Graham Jones proposes a framework for a diverse movement to flourish
Musician Eliane Correa reflects on the fading revolution
Trump's victory is another sign of the failure of the centre-left's narrative on climate change. A new message is needed, and new politicians to deliver it, writes Alex Randall
Siobhán McGuirk says the question we are too afraid to ask is simple - what kind of society leads to Donald Trump as President?
The battle lines are clear. Democracy is in peril and the left must take itself seriously electorally and politically. Ruth Potts speaks to Gary Younge, who was based in Muncie, Indiana, for the US election, about the implications of Donald Trump’s victory
We need a society built on openness, community and equality to truly defeat everything that trump stands for, writes Nick Dearden.
Utopia: Work less play more
A shorter working week would benefit everyone, writes Madeleine Ellis-Petersen
Short story: Syrenka
A short story by Kirsten Irving
Utopia: Industrial Workers Taking the Wheel
Hilary Wainwright reflects on an attempt by British workers to produce a democratically determined alternative plan for their industry – and its lessons for today
Mum’s Colombian mine protest comes to London
Anne Harris reports on one woman’s fight against a multinational coal giant
Bike courier Maggie Dewhurst takes on the gig economy… and wins
We spoke to Mags about why she’s ‘biting the hand that feeds her’
Utopia: Daring to dream
Imagining a better world is the first step towards creating one. Ruth Potts introduces our special utopian issue
Utopia: Room for all
Nadhira Halim and Andy Edwards report on the range of creative responses to the housing crisis that are providing secure, affordable housing across the UK
A better Brexit
The left should not tail-end the establishment Bremoaners, argues Michael Calderbank
News from movements around the world
Compiled by James O’Nions
Podemos: In the Name of the People
'The emergence as a potential party of government is testament both to the richness of Spanish radical culture and the inventiveness of activists such as Errejón' - Jacob Mukherjee reviews Errejón and Mouffe's latest release
Survival Shake! – creative ways to resist the system
Social justice campaigner Sakina Sheikh describes a project to embolden young people through the arts
‘We don’t want to be an afterthought’: inside Momentum Kids
If Momentum is going to meet the challenge of being fully inclusive, a space must be provided for parents, mothers, carers, grandparents and children, write Jessie Hoskin and Natasha Josette
The Kurdish revolution – a report from Rojava
Peter Loo is supporting revolutionary social change in Northern Syria.
How to make your own media
Lorna Stephenson and Adam Cantwell-Corn on running a local media co-op
Book Review: The EU: an Obituary
Tim Holmes takes a look at John Gillingham's polemical history of the EU
Book Review: The End of Jewish Modernity
Author Daniel Lazar reviews Enzo Traverso's The End of Jewish Modernity
Lesbians and Gays Support the Migrants
Ida-Sofie Picard introduces Lesbians and Gays Support the Migrants – as told to Jenny Nelson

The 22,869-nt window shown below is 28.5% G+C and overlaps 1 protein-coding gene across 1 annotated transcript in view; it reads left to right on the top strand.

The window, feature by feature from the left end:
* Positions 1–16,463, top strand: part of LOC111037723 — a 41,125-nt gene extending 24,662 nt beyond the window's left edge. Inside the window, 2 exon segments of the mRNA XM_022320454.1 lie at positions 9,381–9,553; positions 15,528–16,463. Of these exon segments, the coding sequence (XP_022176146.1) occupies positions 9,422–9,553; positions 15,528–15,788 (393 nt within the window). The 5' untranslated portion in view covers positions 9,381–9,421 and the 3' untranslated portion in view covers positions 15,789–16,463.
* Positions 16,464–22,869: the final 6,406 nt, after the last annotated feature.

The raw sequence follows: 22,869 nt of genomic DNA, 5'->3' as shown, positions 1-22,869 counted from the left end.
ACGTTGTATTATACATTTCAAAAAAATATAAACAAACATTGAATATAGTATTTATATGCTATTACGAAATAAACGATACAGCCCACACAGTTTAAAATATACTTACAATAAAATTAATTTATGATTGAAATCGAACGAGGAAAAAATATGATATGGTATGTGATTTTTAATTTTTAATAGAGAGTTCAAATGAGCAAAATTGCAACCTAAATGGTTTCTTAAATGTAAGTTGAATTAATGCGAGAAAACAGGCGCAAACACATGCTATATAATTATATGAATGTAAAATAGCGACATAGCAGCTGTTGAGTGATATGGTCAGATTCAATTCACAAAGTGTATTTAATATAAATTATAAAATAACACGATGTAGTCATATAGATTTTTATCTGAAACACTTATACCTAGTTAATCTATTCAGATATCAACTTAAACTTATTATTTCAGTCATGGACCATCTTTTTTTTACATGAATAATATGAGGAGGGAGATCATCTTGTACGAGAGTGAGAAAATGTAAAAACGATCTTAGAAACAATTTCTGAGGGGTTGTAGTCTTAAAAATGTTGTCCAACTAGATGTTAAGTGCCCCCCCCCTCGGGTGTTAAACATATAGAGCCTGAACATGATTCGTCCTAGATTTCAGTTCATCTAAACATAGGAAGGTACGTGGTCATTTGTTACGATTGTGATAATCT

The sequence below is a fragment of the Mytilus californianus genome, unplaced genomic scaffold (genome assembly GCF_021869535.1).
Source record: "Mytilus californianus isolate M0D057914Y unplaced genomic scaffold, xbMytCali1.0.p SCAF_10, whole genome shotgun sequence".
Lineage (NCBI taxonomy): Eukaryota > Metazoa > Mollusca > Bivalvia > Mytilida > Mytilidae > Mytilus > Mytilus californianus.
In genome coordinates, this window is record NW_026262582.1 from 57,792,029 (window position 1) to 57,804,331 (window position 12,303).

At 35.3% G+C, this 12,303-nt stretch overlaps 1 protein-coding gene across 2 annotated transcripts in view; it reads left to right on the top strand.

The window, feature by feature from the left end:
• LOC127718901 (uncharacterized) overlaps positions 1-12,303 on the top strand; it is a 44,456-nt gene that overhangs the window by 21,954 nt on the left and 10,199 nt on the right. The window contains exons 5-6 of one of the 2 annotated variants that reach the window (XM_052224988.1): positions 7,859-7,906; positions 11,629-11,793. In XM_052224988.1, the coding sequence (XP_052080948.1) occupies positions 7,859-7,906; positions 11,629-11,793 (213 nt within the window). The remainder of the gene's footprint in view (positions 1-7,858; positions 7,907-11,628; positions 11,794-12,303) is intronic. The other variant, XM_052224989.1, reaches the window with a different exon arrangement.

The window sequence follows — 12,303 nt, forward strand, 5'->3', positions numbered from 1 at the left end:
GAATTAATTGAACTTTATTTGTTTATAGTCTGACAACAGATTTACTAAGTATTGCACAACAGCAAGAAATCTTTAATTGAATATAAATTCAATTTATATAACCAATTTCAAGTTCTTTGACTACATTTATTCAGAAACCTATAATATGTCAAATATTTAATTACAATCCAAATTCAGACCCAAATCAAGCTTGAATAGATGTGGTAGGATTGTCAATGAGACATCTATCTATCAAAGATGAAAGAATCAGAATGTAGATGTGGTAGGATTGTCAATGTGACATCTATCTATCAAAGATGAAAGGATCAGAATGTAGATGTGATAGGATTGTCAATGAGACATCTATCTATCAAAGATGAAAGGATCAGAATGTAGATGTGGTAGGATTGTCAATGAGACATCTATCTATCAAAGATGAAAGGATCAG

Book review: Angry White People: Coming Face to Face With the British Far-Right
Hilary Aked gets close up with the British far right in Hsiao-Hung Pai's latest release
University should not be a debt factory
Sheldon Ridley spoke to students taking part in their first national demonstration.
Book Review: The Day the Music Died – a Memoir
Sheila Rowbotham reviews the memoirs of BBC director and producer, Tony Garnett.
Power Games: A Political History
Malcolm Maclean reviews Jules Boykoff's Power Games: A Political History
Book Review: Sex, Needs and Queer Culture: from liberation to the post-gay
Aiming to re-evaluate the radicalism and efficacy of queer counterculture and rebellion - April Park takes us through David Alderson's new work.
A book review every day until Christmas at Red Pepper
Red Pepper will be publishing a new book review each day until Christmas
Book Review: Corbyn: The Strange Rebirth of Radical Politics
'In spite of the odds Corbyn is still standing' - Alex Doherty reviews Seymour's analysis of the rise of Corbyn
From #BlackLivesMatter to Black Liberation
'A small manifesto for black liberation through socialist revolution' - Graham Campbell reviews Keeanga-Yamahtta Taylor's 'From #BlackLivesMatter to Black Liberation'
The Fashion Revolution: Turn to the left
Bryony Moore profiles Stitched Up, a non-profit group reimagining the future of fashion
The abolition of Art History A-Level will exacerbate social inequality
This is a massive blow to the rights of ordinary kids to have the same opportunities as their more privileged peers. Danielle Child reports.
Mass civil disobedience in Sudan
A three-day general strike has brought Sudan to a stand still as people mobilise against the government and inequality. Jenny Nelson writes.
Mustang film review: Three fingers to Erdogan
Laura Nicholson reviews Mustang, Deniz Gamze Erguven’s unashamedly feminist film critique of Turkey’s creeping conservatism
What if the workers were in control?
Hilary Wainwright reflects on an attempt by British workers to produce a democratically determined alternative plan for their industry